The ConceptCar is an experimental embedded system with the objective of testing and verifying modern future car features by deploying different classes of applications. It was initiated together with Fraunhofer IESE, and it is now managed separately.
The ConceptCar is a research platform remotely operated via a standard 2-channel (throttle and steering) 27MHz radio transmitter system. It uses an air-cooled sensorless brushless electrical motor for throttle, and a servo motor for steering. Depending on the ground conditions, it is capable of driving at a speed up to 50 km/h.
The basic construction kit of the car was modified to incorporate several electronic control units (ECUs) and a corresponding set of sensors (for wheel speed, gyro/accelerometer, distance etc.) and a high speed CAN-Bus for internal communication purposes. It features two independent power supply trains, one for the 'heavy load' electric system i.e. DC motor and servo, and one for the ECUs.
Basic architecture of the ConceptCar
The basic architecture of ConceptCar consists of three processing units: input processing, data processing and output processing. The input processing unit contains all the sensor boards, where each board forms a separate ECU. Each sensor board strictly interacts with the appropriate sensor components (as depicted in the User Controls part in the figure), receives the sensory signal, processes it, and places it to the centralized CAN-Bus (if required). For instance, the sensor board for throttle decodes the throttle PWM signal from the radio receiver and the wheel speed sensors from the front left and rear right wheels. Based on the received throttle signal, it creates the corresponding acceleration signal (CANID_THROTTLE), and finally places it on the CAN bus. Each sensor board ECU is implemented on a 8-bit Atmel AVR AT90CAN128 micro-controller.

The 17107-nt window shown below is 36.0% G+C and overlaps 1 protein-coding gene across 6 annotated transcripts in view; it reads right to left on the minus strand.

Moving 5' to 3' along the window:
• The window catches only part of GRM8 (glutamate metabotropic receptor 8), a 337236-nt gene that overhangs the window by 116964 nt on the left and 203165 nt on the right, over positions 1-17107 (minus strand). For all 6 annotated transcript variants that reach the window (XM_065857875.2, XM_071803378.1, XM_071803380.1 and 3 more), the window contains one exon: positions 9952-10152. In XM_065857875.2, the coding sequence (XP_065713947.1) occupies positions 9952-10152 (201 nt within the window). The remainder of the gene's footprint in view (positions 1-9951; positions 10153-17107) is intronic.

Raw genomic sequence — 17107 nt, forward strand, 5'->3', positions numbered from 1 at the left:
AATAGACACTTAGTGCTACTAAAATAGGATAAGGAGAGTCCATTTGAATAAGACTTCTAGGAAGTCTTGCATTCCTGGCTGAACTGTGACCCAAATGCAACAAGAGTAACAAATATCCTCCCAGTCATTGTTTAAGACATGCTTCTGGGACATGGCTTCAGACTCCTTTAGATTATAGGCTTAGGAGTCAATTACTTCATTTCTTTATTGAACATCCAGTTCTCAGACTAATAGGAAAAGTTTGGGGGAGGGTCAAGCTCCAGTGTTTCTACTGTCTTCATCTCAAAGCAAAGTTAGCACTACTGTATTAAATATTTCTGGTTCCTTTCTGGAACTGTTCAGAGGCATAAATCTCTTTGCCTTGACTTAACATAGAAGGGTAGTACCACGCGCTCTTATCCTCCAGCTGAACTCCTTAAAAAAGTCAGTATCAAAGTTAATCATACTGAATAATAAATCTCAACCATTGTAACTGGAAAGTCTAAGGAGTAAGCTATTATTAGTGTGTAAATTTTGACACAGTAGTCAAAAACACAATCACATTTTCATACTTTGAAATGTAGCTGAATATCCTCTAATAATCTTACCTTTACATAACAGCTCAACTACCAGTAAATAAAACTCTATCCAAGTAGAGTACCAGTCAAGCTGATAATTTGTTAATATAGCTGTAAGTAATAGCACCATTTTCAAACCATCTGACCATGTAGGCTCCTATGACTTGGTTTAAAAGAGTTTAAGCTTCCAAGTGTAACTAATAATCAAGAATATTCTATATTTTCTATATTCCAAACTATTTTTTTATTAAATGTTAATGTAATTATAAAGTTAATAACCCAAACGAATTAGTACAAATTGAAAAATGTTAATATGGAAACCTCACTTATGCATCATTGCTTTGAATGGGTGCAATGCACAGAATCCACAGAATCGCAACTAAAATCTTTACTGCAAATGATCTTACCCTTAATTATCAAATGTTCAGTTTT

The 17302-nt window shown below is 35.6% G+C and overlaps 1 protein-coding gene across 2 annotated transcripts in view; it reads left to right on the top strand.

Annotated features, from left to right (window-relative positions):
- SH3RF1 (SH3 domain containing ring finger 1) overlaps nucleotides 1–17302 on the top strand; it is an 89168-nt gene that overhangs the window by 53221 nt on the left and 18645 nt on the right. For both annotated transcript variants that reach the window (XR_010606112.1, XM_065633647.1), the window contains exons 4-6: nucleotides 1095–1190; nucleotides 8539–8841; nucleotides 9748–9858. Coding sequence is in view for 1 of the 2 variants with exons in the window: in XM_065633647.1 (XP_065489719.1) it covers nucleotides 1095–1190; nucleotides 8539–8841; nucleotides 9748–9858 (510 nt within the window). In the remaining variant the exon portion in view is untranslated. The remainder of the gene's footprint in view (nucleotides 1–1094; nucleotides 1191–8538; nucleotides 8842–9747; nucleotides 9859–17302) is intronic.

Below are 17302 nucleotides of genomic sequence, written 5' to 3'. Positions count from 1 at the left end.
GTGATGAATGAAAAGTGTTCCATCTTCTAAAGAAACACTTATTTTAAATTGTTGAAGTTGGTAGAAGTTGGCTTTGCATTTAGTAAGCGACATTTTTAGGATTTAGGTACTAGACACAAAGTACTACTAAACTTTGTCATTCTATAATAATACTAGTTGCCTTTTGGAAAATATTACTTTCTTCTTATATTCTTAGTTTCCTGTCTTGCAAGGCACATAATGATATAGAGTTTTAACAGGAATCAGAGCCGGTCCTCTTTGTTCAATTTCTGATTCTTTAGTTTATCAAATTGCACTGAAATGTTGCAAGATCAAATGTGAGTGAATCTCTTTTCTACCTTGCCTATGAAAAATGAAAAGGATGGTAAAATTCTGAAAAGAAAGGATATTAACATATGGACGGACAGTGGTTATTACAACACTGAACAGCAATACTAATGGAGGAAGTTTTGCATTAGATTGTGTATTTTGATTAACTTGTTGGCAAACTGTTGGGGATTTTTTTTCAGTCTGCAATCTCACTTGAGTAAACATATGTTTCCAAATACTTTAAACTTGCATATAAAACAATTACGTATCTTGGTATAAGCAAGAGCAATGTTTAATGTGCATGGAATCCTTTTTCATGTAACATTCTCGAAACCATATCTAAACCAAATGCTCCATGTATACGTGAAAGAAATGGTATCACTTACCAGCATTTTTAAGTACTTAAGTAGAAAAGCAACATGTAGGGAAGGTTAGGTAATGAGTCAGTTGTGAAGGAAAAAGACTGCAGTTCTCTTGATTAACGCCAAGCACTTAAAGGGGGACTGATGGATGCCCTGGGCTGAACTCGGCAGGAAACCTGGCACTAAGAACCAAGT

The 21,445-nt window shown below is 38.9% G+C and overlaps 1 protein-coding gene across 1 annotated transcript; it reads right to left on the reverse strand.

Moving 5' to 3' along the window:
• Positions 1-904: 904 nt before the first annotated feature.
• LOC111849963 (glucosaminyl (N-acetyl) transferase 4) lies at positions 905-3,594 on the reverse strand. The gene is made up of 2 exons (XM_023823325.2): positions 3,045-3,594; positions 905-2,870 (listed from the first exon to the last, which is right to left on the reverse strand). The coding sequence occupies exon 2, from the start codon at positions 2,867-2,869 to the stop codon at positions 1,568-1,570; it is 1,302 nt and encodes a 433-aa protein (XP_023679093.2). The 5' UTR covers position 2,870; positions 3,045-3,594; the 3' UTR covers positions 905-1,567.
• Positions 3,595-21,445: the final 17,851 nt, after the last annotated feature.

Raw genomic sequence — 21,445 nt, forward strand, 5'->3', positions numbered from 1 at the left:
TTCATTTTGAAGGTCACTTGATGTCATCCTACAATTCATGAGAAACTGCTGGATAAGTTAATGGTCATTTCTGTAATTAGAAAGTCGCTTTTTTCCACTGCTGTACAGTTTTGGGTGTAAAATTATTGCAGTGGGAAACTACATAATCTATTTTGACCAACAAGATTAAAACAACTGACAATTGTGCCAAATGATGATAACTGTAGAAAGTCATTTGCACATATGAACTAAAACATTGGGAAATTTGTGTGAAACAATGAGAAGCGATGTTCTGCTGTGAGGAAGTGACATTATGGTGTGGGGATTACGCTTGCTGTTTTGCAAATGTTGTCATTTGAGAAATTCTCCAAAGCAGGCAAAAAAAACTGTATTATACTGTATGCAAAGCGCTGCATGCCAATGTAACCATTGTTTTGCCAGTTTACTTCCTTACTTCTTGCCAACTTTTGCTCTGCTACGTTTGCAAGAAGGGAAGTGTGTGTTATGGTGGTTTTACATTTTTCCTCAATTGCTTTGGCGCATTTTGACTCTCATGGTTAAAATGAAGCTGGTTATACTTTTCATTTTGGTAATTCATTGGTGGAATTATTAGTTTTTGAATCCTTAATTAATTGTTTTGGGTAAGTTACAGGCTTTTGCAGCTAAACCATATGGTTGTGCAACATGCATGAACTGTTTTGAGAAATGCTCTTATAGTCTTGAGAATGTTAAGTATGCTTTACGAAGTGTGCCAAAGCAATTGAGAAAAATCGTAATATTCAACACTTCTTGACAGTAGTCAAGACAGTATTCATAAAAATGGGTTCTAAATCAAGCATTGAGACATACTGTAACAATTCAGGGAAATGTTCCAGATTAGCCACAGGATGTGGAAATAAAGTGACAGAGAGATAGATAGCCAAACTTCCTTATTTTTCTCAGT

The data processing unit is meant for performing complex mathematical computations. For this purpose, it uses an AT91SAM7A2 board that incorporates ARM7TDMI embedded processor with a 32-bit RISC architecture. This board is provided with several embedded peripherals like CAN interfaces, SPI bus, PWM modules, Timer/Counters etc. As depicted in the figure above, all the ECUs (except Emergency board) communicate with each other via the centralized CAN-Bus. The output processing unit is mainly comprised of a single ECU, which is held responsible for creating the PWM signals to drive the actuators (dc motor and servo). It receives the appropriate CAN messages and generates the respective PWM signals for controlling the actuators. There exists another board that serves the user by providing a chance to remotely invoke an emergency stop. This board is termed as Emergency board (not shown in the figure). This board mainly serves two purposes:
- Provides the user a feature of invoking an emergency stop
- Isolates the actuators from the actor board
This board uses an additional transceiver module, with a receiver (SHR-7) being placed on the board. The SHR-7 sender remote signal can reach up to 1.5 km. Pushing any of the three buttons on the emergency remote control sets the car in a stop mode. Secondly it isolates the actuators from all the other ECUs, thereby removing any possibility of damaging the other ECUs due to any power consumption issue related to the motor and servo. This ECU has been implemented on a 8-bit Atmel AVR ATmega88 micro-controller.
Currently, the main focus of the research is to make each ECU compatible with Quartz. By the time, all the boards are programmed using C/C++ language, under Eclipse environment. The basic task now is to provide the user a resort of programming it with Quartz environment, eventually implementing all the features of the car without having any sound proficiency in high-level languages like C/C++. As an ongoing research, the data processing unit (AT91SAM7A2) has been successfully turned in to a Quartz compatible unit. It has been successfully tested and evaluated with two basic applications (basic,speed-meter).
The work flow to get Quartz programs running on the ConceptCar is as follows: the Quartz program is translated to C code by the compiler in the Averest toolkit. Afterwards, some kind of 'glue code' that maps the translated C code into a form that is well compatible with the ARM board is used to compile a ARM executable, which is flashed to the board. The current version of the glue code and the complete ARM library can be downloaded here.
Currently, we reimplement the behavior of the other boards in Quartz. Additionally, the ConceptCar is used in the Safety Cage Architechture project (SafeCAr) as an demonstration tool.